– Morinaga procedure (Doppler-guided haemorrhoidal artery ligation).
In all surgical methods a diseased venous plexus is excised. Milligan-Morgan haemorrhoidectomy remains the most often used method. In the stapled Longo procedure venous plexuses are cut out with a fragment of the mucosa using a circular stapler. The Barron method is an office procedure comprising a ligation of the haemorrhoids with the use of elastic bands. In this method, in order to accelerate necrosis of ligated haemorrhoids, cryotherapy (external freezing) is often added to ligation.
Sclerotherapy of the haemorrhoids consists of injection of an obliterating agent into the submucosal space of the haemorrhoid, which evokes thrombosis of blood vessels and sclerosis of the connective tissue. A proctoscope that is dedicated to this procedure allows identification of lesions, and a needle incorporated into the instrument allows precise injecting under visual control. Usually 2% or 3% lauromacrogol is used as a sclerosant. Treatments are performed on an outpatient basis. With this method usually stage 1 and 2 haemorrhoids are managed, and selected patients presenting with stage 3 can also be included. The method is simple and does not require anaesthesia [3, 4]. Photocoagulation of the haemorrhoids utilises coagulator emitting infrared light that is applied in the area of haemorrhoidal bundle. Radiation causes inflammation and sclerosis. In a similar manner, haemorrhoids can be coagulated with use of laser with a wavelength of 940, 980, or 1470 nm. Energy is transmitted through the laser fibre in order to induce necrosis of the haemorrhoid and its fibrosis. Bipolar coagulation of the haemorrhoids exploits a radio frequency coagulation instrument, which is used to close haemorrhoids. A similar method is Hemoron, which utilises monopolar low-voltage diathermy. Then there is the Morinaga procedure, which consists of controlled ligation of haemorrhoidal arteries under Doppler guidance.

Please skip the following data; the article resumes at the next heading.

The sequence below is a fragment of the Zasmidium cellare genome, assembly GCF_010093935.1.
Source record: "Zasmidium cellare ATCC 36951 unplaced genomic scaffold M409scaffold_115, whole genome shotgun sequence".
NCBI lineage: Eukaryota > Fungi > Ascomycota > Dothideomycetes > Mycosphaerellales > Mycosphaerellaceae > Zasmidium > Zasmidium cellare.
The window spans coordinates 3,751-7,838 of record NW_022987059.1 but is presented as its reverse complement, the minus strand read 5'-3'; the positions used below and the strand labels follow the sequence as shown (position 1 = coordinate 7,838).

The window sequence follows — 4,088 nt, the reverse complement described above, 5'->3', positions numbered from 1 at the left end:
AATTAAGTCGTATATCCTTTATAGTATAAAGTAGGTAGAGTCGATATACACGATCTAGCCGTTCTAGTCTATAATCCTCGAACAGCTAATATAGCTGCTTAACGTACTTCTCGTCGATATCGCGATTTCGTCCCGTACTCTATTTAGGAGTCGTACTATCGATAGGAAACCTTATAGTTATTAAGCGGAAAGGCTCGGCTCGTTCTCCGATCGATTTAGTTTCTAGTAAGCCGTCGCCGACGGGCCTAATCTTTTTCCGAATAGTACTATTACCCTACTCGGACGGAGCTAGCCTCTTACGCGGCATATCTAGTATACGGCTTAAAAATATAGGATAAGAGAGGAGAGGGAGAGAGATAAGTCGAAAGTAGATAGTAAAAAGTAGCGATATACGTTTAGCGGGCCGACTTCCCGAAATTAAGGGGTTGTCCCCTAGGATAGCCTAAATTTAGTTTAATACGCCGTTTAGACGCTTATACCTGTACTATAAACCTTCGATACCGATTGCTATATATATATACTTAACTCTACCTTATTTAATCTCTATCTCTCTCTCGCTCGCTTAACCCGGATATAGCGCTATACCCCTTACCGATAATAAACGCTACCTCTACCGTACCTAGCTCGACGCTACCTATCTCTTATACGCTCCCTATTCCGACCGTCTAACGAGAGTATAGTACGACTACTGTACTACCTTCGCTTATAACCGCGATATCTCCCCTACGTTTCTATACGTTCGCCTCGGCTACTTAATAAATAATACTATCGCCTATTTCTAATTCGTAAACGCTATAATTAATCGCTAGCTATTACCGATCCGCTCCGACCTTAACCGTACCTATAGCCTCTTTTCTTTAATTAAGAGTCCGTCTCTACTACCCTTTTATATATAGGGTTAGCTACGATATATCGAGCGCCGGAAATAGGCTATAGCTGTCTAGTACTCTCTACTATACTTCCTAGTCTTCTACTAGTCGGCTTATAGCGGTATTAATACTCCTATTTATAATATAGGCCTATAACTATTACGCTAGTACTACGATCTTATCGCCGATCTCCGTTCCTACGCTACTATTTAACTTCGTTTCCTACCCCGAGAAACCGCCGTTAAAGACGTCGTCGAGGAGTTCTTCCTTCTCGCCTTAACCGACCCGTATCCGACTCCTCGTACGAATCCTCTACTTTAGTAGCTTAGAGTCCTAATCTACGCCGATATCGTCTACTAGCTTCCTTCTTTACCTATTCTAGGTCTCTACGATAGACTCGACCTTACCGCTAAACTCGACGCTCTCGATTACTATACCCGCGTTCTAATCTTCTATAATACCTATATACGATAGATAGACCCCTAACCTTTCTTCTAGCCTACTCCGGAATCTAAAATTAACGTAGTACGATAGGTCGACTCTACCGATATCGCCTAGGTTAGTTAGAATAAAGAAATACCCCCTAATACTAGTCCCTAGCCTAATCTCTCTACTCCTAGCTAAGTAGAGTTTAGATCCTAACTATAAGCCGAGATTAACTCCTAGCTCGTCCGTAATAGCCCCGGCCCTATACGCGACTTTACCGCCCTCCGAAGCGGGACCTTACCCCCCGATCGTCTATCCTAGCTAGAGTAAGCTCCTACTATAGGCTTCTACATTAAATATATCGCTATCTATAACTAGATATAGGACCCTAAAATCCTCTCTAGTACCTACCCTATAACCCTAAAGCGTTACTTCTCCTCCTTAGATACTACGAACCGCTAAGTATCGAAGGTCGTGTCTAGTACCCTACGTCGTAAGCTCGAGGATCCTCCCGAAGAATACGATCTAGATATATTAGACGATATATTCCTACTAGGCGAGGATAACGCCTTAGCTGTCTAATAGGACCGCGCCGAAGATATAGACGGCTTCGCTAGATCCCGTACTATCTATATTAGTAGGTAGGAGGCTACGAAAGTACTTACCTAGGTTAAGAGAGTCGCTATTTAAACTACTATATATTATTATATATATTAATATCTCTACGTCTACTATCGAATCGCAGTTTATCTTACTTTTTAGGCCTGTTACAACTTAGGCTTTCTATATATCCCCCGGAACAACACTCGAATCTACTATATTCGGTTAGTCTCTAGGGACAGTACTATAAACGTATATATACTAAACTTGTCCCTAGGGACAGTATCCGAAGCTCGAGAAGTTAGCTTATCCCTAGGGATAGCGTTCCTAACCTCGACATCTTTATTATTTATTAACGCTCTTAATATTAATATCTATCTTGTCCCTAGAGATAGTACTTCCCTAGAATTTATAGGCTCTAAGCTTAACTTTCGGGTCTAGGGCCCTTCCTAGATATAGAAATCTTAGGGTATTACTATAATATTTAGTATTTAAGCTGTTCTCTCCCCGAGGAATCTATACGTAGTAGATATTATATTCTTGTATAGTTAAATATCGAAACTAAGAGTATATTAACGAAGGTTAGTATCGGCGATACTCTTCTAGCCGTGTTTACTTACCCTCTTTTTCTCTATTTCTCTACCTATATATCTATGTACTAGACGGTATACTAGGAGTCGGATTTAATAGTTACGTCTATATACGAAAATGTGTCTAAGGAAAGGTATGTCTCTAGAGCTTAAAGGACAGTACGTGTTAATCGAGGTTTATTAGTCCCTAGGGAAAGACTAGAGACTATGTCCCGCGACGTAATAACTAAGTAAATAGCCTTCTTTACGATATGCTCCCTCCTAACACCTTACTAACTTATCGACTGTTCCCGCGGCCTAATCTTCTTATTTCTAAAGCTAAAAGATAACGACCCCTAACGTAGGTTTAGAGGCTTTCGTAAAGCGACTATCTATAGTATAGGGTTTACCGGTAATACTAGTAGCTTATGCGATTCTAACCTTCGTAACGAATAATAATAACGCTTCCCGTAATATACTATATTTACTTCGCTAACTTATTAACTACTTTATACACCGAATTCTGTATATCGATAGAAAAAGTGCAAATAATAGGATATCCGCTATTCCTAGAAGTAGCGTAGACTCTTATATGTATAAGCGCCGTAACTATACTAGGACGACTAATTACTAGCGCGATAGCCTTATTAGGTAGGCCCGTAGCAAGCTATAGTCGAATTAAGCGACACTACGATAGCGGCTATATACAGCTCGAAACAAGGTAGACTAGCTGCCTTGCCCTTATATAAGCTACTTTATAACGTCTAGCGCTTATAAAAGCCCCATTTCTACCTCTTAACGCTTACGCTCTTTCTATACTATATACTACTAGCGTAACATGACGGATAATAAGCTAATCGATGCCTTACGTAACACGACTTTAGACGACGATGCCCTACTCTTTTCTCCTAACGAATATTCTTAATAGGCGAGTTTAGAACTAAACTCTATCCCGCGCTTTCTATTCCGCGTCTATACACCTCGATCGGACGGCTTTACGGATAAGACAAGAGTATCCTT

Aim of the study

This study was aimed at evaluation of the effectiveness of sclerotherapy for the treatment of haemorrhoids with the use of a specially designed video anoscope.

Material and methods

We analysed the results of treatment for symptomatic haemorrhoids in 47 patients who responded to a questionnaire assessing postprocedural quality of life. There were 21 patients presenting with stage 1 and 2 of haemorrhoidal disease, according to the Parks classification, who were managed with sclerotherapy, and 26 similar patients, who were treated using other methods. The questionnaire consisted of two parts: the first comprised questions on patients’ age, place of residence, weight and height, duration of the disease, clinical stage of the disease, and by whom the patient was managed before the procedure. The second part of the survey included specific questions on the evaluation of treatment and methods used in the treatment before the procedure, and on treatment performed in our centre (Surgical Department in Hajnówka). In addition, patients evaluated quality of life before and after the procedure and assessed their level of pain using the visual analogue scale (VAS).